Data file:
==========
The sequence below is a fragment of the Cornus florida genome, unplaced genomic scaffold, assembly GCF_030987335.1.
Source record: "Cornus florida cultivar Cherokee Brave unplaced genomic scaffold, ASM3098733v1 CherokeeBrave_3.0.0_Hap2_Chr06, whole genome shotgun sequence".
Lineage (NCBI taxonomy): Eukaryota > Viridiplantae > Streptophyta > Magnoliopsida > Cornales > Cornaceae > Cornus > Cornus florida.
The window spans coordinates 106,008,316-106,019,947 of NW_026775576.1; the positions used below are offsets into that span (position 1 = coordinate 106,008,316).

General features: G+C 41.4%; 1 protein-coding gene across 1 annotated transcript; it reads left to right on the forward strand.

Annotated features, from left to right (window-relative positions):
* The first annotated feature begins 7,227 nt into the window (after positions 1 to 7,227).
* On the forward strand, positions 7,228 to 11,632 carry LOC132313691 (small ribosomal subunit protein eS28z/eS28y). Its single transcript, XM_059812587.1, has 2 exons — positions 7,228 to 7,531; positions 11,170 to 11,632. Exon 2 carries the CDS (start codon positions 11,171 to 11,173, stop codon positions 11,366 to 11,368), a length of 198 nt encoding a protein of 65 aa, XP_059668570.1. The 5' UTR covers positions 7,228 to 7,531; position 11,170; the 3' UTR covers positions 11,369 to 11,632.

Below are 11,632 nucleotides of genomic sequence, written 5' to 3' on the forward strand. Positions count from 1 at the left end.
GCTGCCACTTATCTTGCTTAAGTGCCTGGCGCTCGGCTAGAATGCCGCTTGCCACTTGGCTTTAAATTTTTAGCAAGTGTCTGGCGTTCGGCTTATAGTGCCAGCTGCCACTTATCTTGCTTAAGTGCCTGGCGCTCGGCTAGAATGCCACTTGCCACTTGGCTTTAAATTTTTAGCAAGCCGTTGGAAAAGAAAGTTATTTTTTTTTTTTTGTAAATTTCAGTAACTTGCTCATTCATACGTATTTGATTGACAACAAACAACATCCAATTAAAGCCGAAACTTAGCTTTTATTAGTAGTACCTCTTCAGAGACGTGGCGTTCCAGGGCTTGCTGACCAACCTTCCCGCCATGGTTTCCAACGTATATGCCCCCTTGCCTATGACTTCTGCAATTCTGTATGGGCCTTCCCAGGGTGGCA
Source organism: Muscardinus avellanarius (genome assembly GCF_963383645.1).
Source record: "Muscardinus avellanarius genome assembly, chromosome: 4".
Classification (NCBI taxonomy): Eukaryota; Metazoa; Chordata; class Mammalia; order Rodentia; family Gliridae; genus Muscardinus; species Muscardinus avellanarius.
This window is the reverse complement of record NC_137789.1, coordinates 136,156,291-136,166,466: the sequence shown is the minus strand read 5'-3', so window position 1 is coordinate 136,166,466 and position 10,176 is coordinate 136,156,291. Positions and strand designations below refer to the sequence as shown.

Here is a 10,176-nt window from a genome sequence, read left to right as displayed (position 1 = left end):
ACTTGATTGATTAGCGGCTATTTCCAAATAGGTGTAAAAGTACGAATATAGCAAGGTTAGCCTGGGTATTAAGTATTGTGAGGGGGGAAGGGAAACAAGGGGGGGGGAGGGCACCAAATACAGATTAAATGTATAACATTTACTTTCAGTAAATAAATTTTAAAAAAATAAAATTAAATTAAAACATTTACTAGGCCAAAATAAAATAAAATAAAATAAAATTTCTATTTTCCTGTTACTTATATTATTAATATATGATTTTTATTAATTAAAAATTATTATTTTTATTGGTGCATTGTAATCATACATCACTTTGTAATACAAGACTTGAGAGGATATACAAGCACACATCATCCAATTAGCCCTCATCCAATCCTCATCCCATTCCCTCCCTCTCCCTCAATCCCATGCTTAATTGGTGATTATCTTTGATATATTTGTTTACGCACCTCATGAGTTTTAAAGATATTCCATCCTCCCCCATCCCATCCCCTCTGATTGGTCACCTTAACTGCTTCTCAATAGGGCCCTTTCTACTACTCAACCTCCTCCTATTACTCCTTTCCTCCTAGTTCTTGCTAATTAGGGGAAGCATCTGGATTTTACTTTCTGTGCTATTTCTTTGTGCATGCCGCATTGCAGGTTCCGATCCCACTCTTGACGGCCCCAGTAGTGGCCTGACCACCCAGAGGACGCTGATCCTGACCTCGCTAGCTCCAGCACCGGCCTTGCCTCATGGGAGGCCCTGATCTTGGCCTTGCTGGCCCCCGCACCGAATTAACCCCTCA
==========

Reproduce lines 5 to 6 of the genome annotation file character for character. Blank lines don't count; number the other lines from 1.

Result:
General features: G+C 41.4%; 1 protein-coding gene across 1 annotated transcript; it reads left to right on the forward strand.

Annotated features, from left to right (window-relative positions):